Point of Focus
The obvious thing to focus on is the subject. But this raises the question. What is the subject? And while the subject, maybe the obvious thing to focus on, it's not always the right thing. For example, when photographing people or animals most of the time is critical, the ISA sharp because it's through the eyes, we make an emotional connection with subject. So when I'm photographing wildlife, I have to be attentive to the exact position of the focus sensor, making sure it's trained on the eyes and not, for example, on the chest or the nose. This becomes even more important when using a telephoto lenses, because increased focal length means reduced depth of field. The same approach applies in portrait photography. A great portrait reveals the character of the person being photographed through the eyes. If the eyes aren't sharp, the connection is lost because, as I explained, in Less and three of the third module, human beings focus their attention on objects at a sharp, and we ignore o...
bjects that a blurred If the eyes are blurred through poor focus technique, we ignore them, and we lose that all important connection. Moving away from wildlife animals and people in a landscape or cityscape. Everything in the image space may be the subject, which means everything needs to be sharp. In this instance, the focus point needs to be set on the point that gives the most depth of field very roughly 1/3 of the way into the frame. This is a technique known as hyper focal distance focusing, which I explain in detail in less and five of this module moving subjects need even more thought, because you have to anticipate what's going to happen, not just react to what is happening. For example, in this scene, a meta Faulcon re center photographing an eagle owl in flight. Now I know from experience that when the hour takes off, it will immediately drop towards the ground. If I position the out in the middle of the frame using the center a F point when it takes off, it will immediately drop out of the frame. So instead, I position the bird in an upper corner of the viewfinder. Setting one of the outlying focus senses is the active sensor. Now, when the hour takes off, it drops into the frame rather than out of it. and focus tracking kicks in To keep it in focus, you'll find out how to best use focus tracking in less than six. So it's important when focusing not to just point and shoot. Be attentive to which part of your subject or seen where sharpness is critical and make sure the active focus sensor is trained on that specific point.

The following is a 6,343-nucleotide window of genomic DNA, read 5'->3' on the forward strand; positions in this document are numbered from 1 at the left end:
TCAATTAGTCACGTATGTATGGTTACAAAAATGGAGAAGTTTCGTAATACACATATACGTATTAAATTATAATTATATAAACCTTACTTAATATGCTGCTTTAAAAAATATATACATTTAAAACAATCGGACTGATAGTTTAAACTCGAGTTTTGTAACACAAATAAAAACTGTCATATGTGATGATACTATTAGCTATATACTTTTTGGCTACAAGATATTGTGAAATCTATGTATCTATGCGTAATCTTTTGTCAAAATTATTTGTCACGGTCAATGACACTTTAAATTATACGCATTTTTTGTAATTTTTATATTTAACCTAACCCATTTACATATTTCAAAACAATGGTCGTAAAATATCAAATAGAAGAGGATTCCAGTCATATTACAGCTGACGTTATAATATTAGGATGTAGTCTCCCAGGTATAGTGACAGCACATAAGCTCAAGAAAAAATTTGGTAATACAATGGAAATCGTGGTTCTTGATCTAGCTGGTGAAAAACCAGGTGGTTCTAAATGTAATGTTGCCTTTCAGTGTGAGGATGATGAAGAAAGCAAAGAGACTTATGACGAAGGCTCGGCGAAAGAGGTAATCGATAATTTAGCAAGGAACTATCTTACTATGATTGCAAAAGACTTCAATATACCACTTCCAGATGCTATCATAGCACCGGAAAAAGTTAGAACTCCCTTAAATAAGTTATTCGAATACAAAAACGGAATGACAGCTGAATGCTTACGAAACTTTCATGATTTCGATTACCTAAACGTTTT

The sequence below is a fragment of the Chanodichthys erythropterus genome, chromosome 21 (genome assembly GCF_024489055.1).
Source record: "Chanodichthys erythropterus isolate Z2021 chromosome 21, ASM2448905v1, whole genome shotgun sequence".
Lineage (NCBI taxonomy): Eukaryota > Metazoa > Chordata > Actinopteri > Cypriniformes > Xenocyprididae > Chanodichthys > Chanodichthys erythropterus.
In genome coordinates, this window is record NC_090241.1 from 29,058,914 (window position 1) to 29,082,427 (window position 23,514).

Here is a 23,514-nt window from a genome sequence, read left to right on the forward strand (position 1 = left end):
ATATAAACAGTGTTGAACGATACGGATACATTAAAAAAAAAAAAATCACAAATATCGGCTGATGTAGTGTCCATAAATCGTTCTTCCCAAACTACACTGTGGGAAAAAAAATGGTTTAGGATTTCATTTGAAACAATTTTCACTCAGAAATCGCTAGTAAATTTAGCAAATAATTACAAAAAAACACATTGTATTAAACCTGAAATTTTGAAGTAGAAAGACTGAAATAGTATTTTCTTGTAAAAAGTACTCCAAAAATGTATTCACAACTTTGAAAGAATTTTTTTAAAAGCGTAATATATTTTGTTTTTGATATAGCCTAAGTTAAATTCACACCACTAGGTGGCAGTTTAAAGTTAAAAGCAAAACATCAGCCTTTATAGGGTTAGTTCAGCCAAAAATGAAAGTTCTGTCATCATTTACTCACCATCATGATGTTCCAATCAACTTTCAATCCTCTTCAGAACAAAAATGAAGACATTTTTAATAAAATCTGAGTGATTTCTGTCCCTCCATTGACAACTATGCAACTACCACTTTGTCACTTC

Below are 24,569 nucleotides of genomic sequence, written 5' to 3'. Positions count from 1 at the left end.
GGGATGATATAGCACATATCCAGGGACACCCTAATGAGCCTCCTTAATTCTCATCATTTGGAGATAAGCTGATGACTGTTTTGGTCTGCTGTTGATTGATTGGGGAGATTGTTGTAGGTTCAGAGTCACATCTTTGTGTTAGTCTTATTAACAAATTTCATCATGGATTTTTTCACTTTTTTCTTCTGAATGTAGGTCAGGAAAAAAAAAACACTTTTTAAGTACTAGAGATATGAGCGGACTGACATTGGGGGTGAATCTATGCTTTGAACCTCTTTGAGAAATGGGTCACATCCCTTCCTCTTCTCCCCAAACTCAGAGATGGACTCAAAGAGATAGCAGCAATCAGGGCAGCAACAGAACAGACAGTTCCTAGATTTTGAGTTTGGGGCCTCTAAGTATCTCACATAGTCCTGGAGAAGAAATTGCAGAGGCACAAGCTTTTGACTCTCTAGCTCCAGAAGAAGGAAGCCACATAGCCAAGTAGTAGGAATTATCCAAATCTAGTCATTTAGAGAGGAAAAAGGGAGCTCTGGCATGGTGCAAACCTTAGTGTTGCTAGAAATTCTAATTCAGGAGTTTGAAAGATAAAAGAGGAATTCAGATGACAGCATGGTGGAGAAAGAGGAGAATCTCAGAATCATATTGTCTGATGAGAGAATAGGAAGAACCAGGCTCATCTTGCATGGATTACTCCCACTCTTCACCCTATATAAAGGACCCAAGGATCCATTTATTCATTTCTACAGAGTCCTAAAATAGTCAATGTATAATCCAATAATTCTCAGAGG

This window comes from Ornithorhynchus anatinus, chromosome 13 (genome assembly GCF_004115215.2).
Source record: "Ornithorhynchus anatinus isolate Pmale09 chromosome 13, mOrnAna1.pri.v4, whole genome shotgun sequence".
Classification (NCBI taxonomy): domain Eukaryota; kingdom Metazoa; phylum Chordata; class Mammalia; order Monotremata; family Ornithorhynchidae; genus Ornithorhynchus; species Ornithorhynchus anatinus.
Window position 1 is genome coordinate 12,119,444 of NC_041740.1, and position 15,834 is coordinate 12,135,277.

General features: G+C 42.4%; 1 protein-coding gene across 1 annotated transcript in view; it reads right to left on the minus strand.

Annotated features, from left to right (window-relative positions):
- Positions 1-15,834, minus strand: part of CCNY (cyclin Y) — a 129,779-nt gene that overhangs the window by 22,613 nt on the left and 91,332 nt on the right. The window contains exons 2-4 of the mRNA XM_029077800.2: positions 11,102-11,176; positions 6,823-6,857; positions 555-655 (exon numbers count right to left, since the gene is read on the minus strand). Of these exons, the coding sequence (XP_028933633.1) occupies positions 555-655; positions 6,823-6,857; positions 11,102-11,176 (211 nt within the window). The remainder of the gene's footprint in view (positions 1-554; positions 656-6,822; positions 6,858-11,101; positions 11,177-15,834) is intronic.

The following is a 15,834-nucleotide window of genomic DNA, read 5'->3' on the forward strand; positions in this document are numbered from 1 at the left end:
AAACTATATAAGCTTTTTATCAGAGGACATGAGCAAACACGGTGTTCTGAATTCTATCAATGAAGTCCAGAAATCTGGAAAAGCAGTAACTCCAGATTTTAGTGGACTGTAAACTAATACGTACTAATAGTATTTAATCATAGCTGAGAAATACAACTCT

AFTER THIS CLASS YOU’LL BE ABLE TO:
- Set up your camera with confidence
- Better understand shutter speed, aperture, and ISO
- Capture perfect exposures in camera
- Get sharp, focused images quickly
- Understand white balance and the difference between RAW and JPEG
- Quickly and confidently capture images “in the moment”
- Become a better photographer by building an understanding of basic photography techniques
ABOUT CHRIS' CLASS:
CreativeLive is partnering with Chris Weston to offer you his Complete Photography Master Course.
Turn terms like aperture, shutter speed and ISO from a bunch of obscure photography jargon to a toolset that you can easily manipulate to capture great photos. Led by landscape photographer Chris Weston, this class covers everything beginners need to know to master photography basics from exposure to focus.
Turn that camera dial off of auto and learn how to properly expose a photograph. With a few basic camera settings, get the most image quality and the best colors from your mirrorless or DSLR camera. Then, master focus modes and techniques for sharp photographs.
Learn the basics of photography in a series of short, memorable lessons. Chris' straight-forward teaching style is great for newbies that find the task of learning photography daunting, while the to-the-point lessons make it possible to spend just a few minutes a day mastering your camera with easy photography tips and techniques.
WHO THIS CLASS IS FOR:
- Beginner photographers
- First time DSLR or mirrorless camera users
- Any photographer that wants to get off automatic mode to shoot better photos
ABOUT YOUR INSTRUCTOR:
Named one of the world's most influential wildlife photographers, Chris Weston takes a contemporary approach to photography. After launching his career in 2001, the Fujifilm ambassador's images have graced the pages of top publications like BBC, The Times, Outdoor Photography, Practical Photography, and Digital Photography. As a photography educator, Chris has written over 20 photography books, along with leading photo tours and online workshops.